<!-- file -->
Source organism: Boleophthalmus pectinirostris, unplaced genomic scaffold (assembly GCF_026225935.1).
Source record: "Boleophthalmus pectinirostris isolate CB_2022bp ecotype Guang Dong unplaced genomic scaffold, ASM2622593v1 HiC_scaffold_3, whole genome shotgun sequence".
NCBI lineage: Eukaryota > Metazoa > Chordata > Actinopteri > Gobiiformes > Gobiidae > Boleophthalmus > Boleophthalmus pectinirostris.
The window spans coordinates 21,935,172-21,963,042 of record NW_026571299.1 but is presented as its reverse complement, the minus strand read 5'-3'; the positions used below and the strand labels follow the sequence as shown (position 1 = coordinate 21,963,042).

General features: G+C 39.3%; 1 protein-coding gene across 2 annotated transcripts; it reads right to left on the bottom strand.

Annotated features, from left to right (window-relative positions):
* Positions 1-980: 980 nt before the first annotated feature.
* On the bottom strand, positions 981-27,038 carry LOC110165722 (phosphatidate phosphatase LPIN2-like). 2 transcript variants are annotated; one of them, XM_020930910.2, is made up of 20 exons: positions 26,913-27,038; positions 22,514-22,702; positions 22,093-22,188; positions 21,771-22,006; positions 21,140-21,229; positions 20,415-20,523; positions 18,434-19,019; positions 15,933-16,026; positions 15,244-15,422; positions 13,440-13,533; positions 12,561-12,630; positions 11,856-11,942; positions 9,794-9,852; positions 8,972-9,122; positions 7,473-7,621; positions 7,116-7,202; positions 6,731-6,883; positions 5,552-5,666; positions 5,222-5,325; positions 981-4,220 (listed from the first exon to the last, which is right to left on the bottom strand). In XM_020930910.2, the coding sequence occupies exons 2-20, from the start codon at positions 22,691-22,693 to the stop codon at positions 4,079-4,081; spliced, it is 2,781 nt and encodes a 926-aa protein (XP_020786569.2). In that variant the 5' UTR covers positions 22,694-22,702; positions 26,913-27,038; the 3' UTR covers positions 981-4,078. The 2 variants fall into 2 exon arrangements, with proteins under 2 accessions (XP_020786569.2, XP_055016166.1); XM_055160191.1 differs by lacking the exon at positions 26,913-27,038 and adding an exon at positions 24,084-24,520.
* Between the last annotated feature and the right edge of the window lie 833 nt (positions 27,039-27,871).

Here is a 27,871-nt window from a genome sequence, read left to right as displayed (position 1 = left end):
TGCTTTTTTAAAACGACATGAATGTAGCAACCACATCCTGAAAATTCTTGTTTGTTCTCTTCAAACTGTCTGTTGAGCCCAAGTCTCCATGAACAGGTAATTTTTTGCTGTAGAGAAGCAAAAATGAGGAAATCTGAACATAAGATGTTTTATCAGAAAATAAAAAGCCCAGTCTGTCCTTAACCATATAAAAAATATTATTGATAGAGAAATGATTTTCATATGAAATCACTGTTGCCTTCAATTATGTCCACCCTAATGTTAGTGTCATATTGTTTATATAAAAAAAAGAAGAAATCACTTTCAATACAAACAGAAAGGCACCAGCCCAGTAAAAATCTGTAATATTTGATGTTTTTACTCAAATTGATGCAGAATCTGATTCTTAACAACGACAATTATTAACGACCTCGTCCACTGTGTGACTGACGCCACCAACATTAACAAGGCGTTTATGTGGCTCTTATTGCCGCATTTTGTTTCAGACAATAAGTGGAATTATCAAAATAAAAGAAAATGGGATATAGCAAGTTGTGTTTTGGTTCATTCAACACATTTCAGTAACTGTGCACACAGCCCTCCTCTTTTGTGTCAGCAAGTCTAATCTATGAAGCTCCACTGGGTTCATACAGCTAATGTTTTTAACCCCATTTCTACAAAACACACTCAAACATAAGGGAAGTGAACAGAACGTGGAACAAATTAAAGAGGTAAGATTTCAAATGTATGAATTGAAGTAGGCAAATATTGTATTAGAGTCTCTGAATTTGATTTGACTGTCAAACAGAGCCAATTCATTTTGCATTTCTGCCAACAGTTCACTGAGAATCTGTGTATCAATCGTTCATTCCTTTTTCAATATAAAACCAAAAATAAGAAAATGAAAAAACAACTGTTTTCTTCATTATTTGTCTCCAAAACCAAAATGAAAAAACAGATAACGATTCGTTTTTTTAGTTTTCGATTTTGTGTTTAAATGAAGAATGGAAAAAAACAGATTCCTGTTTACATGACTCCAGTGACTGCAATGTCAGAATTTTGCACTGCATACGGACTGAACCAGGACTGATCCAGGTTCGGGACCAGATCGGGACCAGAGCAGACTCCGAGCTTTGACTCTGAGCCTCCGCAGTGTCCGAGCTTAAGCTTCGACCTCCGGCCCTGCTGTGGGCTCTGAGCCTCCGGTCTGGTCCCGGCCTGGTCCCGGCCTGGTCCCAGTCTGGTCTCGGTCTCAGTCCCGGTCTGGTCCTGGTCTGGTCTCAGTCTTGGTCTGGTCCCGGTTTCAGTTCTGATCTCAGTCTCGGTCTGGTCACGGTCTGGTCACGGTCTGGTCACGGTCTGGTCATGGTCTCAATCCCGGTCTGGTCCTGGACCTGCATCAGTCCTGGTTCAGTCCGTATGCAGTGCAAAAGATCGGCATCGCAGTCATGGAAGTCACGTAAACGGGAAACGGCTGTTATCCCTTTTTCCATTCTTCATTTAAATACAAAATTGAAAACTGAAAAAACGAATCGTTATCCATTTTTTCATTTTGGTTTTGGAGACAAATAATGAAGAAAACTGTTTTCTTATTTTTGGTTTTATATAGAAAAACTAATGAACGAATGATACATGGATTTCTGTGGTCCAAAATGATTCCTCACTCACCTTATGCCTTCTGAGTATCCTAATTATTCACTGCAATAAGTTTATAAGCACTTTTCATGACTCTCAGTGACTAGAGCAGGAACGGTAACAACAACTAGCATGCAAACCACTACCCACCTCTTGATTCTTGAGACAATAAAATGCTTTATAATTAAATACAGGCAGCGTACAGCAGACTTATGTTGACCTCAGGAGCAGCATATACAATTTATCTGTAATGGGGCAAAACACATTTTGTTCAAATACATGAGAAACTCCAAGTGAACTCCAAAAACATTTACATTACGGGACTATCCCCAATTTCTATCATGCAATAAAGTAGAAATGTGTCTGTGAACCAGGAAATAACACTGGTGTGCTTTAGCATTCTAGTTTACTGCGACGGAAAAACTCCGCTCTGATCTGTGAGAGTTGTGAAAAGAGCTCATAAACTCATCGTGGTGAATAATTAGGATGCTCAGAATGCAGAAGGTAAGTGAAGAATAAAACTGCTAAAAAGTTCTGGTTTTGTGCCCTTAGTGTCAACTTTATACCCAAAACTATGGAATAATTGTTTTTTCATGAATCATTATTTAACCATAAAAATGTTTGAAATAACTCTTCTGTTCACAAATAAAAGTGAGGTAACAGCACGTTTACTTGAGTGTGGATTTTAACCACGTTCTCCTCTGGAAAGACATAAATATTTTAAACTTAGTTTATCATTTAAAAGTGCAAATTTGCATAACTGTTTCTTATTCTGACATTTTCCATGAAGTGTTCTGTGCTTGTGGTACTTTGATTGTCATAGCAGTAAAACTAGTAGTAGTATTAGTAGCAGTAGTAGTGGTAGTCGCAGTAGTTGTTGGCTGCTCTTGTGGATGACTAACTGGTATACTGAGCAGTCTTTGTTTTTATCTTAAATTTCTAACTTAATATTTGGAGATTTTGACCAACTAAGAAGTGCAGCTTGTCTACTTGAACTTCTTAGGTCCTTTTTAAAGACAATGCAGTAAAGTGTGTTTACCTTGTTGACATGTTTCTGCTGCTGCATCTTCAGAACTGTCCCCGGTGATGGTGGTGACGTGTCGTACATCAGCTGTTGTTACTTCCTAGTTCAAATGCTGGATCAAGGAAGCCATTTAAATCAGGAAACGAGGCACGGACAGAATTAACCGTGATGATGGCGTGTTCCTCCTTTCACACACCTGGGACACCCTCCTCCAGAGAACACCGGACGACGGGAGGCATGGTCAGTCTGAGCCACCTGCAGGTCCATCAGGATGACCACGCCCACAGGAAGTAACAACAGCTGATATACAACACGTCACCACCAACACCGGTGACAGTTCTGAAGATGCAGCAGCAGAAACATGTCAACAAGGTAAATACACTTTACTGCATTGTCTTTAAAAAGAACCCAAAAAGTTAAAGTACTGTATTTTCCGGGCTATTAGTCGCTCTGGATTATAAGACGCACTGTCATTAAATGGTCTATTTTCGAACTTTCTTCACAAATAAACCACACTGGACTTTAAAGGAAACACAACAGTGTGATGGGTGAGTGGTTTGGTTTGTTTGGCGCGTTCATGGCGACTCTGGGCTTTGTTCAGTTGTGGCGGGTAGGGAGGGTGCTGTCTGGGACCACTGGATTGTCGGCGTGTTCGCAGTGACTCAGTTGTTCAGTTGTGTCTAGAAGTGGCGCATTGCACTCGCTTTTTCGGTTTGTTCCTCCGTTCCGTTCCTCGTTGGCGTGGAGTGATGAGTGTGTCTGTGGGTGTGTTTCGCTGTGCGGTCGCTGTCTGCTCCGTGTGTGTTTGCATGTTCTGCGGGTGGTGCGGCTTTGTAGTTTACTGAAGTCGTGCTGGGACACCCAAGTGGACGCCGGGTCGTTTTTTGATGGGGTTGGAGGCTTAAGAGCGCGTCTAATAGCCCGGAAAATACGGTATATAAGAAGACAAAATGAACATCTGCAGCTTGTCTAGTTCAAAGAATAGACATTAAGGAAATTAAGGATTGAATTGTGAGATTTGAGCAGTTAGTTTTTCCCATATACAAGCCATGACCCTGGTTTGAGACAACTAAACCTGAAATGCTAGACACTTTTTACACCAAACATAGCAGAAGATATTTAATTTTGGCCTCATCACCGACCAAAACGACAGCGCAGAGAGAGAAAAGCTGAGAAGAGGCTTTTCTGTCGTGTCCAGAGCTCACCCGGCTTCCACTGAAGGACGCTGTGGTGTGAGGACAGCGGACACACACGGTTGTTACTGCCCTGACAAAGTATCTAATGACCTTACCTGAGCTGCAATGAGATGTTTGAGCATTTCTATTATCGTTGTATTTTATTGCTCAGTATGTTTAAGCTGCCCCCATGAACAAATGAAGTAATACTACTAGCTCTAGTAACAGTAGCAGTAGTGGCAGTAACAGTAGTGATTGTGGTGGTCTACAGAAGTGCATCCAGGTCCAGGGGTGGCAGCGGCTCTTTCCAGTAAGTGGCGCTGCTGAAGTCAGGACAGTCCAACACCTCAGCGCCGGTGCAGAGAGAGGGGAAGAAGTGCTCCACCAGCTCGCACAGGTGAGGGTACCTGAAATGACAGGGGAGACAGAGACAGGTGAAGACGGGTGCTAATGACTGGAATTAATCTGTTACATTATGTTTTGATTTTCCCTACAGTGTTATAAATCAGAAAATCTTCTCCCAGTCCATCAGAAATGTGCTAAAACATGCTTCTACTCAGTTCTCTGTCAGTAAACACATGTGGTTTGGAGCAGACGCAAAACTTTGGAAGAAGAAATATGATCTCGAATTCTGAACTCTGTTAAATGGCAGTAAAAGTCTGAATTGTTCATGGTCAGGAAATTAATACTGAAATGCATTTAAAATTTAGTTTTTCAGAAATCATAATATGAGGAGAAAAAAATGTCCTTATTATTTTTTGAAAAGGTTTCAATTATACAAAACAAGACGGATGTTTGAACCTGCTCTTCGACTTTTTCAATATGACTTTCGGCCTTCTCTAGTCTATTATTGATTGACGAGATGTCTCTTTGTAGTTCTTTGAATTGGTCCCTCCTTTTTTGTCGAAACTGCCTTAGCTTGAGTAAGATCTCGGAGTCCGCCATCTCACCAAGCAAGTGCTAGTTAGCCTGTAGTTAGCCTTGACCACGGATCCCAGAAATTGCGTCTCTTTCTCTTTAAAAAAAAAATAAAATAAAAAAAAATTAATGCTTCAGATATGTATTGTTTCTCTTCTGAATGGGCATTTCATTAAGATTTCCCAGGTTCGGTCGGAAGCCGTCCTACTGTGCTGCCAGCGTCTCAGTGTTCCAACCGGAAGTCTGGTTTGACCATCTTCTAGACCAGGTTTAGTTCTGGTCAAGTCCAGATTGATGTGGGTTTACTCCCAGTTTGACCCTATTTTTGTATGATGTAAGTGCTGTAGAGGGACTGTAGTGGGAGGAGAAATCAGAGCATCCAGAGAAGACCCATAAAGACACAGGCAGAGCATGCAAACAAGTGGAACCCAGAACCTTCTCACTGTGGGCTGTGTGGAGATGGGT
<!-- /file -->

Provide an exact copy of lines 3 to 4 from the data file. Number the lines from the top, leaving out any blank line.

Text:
NCBI lineage: Eukaryota > Metazoa > Chordata > Actinopteri > Gobiiformes > Gobiidae > Boleophthalmus > Boleophthalmus pectinirostris.
The window spans coordinates 21,935,172-21,963,042 of record NW_026571299.1 but is presented as its reverse complement, the minus strand read 5'-3'; the positions used below and the strand labels follow the sequence as shown (position 1 = coordinate 21,963,042).